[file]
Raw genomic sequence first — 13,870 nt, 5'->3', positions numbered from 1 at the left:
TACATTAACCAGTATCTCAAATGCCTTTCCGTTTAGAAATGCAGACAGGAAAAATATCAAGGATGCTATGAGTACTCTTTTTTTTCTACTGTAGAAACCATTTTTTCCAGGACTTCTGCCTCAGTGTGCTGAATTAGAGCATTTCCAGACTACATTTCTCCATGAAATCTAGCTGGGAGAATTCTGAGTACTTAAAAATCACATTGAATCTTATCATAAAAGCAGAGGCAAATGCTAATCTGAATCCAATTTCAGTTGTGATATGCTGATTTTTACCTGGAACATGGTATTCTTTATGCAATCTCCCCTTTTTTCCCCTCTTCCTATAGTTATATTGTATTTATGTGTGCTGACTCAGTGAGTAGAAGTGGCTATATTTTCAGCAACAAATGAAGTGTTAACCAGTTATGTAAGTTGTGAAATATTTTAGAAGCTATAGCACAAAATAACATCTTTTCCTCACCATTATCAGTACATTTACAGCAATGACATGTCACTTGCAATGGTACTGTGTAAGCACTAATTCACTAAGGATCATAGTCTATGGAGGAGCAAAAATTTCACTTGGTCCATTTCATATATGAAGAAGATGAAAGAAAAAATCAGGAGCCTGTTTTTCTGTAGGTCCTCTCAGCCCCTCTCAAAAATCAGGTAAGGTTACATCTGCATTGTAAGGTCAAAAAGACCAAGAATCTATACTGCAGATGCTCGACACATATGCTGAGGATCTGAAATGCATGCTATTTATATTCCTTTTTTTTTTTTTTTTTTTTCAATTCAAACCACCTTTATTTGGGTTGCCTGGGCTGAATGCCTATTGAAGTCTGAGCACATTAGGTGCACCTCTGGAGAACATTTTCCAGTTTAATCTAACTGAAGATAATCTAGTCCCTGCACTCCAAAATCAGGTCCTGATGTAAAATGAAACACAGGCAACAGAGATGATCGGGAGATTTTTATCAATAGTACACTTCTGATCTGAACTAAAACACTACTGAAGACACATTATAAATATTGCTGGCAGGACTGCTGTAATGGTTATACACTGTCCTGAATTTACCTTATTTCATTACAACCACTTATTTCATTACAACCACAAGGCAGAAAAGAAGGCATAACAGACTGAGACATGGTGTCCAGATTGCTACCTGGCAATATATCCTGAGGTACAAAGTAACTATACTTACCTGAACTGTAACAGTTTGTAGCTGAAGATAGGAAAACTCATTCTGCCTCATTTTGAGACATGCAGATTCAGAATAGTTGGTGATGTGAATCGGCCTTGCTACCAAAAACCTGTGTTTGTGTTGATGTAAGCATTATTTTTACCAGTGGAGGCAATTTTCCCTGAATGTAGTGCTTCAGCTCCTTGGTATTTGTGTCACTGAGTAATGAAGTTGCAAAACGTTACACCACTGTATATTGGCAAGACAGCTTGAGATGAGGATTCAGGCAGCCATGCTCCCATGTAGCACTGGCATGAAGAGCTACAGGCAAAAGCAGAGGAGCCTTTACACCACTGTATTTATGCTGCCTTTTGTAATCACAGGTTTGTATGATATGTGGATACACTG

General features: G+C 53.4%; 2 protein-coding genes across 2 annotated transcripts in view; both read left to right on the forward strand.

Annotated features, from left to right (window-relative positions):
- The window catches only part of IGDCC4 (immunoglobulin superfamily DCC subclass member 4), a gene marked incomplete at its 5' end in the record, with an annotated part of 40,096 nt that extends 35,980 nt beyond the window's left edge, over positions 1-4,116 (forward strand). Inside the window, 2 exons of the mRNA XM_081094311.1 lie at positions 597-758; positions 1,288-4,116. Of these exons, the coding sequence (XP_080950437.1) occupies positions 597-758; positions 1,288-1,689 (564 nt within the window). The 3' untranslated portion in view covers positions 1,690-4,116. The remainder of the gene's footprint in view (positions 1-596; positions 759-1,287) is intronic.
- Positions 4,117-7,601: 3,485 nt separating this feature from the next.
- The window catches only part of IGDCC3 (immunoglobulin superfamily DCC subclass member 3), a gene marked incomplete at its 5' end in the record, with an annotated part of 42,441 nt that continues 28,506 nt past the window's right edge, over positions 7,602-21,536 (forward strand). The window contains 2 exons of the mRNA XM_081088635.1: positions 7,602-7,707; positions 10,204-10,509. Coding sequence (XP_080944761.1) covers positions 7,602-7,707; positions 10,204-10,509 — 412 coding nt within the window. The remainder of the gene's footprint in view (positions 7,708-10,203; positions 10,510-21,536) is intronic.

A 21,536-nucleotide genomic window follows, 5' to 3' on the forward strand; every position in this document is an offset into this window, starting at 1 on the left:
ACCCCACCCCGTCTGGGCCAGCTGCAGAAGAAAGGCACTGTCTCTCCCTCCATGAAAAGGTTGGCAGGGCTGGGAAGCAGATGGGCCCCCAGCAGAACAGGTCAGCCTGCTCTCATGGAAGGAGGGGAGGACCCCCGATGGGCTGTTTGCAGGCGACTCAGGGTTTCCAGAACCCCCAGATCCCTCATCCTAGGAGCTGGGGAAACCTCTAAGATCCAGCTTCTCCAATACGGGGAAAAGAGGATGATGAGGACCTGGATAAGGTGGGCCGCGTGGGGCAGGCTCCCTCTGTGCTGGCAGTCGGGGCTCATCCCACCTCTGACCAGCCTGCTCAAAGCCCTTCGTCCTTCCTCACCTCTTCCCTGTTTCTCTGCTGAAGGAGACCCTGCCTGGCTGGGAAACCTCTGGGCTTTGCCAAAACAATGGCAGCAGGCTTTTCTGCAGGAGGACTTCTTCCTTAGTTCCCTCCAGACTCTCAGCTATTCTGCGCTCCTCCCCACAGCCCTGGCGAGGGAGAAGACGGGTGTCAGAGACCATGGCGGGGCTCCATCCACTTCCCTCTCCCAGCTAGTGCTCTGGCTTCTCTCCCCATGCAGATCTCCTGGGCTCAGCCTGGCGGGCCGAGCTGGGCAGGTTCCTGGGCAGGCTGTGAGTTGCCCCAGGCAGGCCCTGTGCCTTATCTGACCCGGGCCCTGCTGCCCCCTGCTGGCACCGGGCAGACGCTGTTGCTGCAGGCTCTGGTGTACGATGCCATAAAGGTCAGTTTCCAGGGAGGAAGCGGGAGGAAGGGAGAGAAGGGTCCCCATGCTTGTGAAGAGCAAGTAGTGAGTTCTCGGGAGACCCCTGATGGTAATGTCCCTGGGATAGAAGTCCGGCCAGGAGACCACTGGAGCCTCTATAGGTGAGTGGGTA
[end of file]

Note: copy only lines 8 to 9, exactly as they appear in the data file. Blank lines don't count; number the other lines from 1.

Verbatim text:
A 21,536-nucleotide genomic window follows, 5' to 3' on the forward strand; every position in this document is an offset into this window, starting at 1 on the left:
ACCCCACCCCGTCTGGGCCAGCTGCAGAAGAAAGGCACTGTCTCTCCCTCCATGAAAAGGTTGGCAGGGCTGGGAAGCAGATGGGCCCCCAGCAGAACAGGTCAGCCTGCTCTCATGGAAGGAGGGGAGGACCCCCGATGGGCTGTTTGCAGGCGACTCAGGGTTTCCAGAACCCCCAGATCCCTCATCCTAGGAGCTGGGGAAACCTCTAAGATCCAGCTTCTCCAATACGGGGAAAAGAGGATGATGAGGACCTGGATAAGGTGGGCCGCGTGGGGCAGGCTCCCTCTGTGCTGGCAGTCGGGGCTCATCCCACCTCTGACCAGCCTGCTCAAAGCCCTTCGTCCTTCCTCACCTCTTCCCTGTTTCTCTGCTGAAGGAGACCCTGCCTGGCTGGGAAACCTCTGGGCTTTGCCAAAACAATGGCAGCAGGCTTTTCTGCAGGAGGACTTCTTCCTTAGTTCCCTCCAGACTCTCAGCTATTCTGCGCTCCTCCCCACAGCCCTGGCGAGGGAGAAGACGGGTGTCAGAGACCATGGCGGGGCTCCATCCACTTCCCTCTCCCAGCTAGTGCTCTGGCTTCTCTCCCCATGCAGATCTCCTGGGCTCAGCCTGGCGGGCCGAGCTGGGCAGGTTCCTGGGCAGGCTGTGAGTTGCCCCAGGCAGGCCCTGTGCCTTATCTGACCCGGGCCCTGCTGCCCCCTGCTGGCACCGGGCAGACGCTGTTGCTGCAGGCTCTGGTGTACGATGCCATAAAGGTCAGTTTCCAGGGAGGAAGCGGGAGGAAGGGAGAGAAGGGTCCCCATGCTTGTGAAGAGCAAGTAGTGAGTTCTCGGGAGACCCCTGATGGTAATGTCCCTGGGATAGAAGTCCGGCCAGGAGACCACTGGAGCCTCTATAGGTGAGTGGGTA